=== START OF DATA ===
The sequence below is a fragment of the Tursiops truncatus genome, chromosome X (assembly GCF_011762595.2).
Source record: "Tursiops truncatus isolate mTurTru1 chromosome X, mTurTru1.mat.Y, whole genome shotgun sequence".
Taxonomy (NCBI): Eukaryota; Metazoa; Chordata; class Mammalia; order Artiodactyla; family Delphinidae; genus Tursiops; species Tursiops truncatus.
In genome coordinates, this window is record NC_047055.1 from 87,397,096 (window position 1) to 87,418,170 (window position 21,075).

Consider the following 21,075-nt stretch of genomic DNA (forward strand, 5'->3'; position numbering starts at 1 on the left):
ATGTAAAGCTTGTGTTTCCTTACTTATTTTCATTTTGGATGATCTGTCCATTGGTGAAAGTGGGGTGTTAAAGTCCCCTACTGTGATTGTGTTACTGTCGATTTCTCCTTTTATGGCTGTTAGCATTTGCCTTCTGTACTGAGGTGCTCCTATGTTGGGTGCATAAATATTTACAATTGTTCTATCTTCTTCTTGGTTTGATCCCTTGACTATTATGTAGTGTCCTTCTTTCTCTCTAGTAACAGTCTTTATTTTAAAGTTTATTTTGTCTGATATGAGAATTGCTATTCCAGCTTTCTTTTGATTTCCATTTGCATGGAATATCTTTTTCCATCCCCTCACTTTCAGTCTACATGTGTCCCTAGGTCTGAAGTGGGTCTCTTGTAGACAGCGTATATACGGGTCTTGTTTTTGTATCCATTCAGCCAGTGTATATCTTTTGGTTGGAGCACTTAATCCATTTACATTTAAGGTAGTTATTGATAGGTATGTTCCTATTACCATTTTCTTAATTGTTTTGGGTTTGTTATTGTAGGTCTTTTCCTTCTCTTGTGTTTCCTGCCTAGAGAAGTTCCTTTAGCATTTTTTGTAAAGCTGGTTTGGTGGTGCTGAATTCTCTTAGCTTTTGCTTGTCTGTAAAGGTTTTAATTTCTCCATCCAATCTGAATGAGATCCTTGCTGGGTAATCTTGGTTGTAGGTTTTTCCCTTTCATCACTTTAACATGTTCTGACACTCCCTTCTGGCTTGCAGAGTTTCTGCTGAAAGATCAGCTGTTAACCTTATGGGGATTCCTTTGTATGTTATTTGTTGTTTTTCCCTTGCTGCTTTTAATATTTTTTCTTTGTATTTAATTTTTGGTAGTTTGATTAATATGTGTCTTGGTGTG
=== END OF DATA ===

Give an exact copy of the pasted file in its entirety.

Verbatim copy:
The sequence below is a fragment of the Tursiops truncatus genome, chromosome X (assembly GCF_011762595.2).
Source record: "Tursiops truncatus isolate mTurTru1 chromosome X, mTurTru1.mat.Y, whole genome shotgun sequence".
Taxonomy (NCBI): Eukaryota; Metazoa; Chordata; class Mammalia; order Artiodactyla; family Delphinidae; genus Tursiops; species Tursiops truncatus.
In genome coordinates, this window is record NC_047055.1 from 87,397,096 (window position 1) to 87,418,170 (window position 21,075).

Consider the following 21,075-nt stretch of genomic DNA (forward strand, 5'->3'; position numbering starts at 1 on the left):
ATGTAAAGCTTGTGTTTCCTTACTTATTTTCATTTTGGATGATCTGTCCATTGGTGAAAGTGGGGTGTTAAAGTCCCCTACTGTGATTGTGTTACTGTCGATTTCTCCTTTTATGGCTGTTAGCATTTGCCTTCTGTACTGAGGTGCTCCTATGTTGGGTGCATAAATATTTACAATTGTTCTATCTTCTTCTTGGTTTGATCCCTTGACTATTATGTAGTGTCCTTCTTTCTCTCTAGTAACAGTCTTTATTTTAAAGTTTATTTTGTCTGATATGAGAATTGCTATTCCAGCTTTCTTTTGATTTCCATTTGCATGGAATATCTTTTTCCATCCCCTCACTTTCAGTCTACATGTGTCCCTAGGTCTGAAGTGGGTCTCTTGTAGACAGCGTATATACGGGTCTTGTTTTTGTATCCATTCAGCCAGTGTATATCTTTTGGTTGGAGCACTTAATCCATTTACATTTAAGGTAGTTATTGATAGGTATGTTCCTATTACCATTTTCTTAATTGTTTTGGGTTTGTTATTGTAGGTCTTTTCCTTCTCTTGTGTTTCCTGCCTAGAGAAGTTCCTTTAGCATTTTTTGTAAAGCTGGTTTGGTGGTGCTGAATTCTCTTAGCTTTTGCTTGTCTGTAAAGGTTTTAATTTCTCCATCCAATCTGAATGAGATCCTTGCTGGGTAATCTTGGTTGTAGGTTTTTCCCTTTCATCACTTTAACATGTTCTGACACTCCCTTCTGGCTTGCAGAGTTTCTGCTGAAAGATCAGCTGTTAACCTTATGGGGATTCCTTTGTATGTTATTTGTTGTTTTTCCCTTGCTGCTTTTAATATTTTTTCTTTGTATTTAATTTTTGGTAGTTTGATTAATATGTGTCTTGGTGTG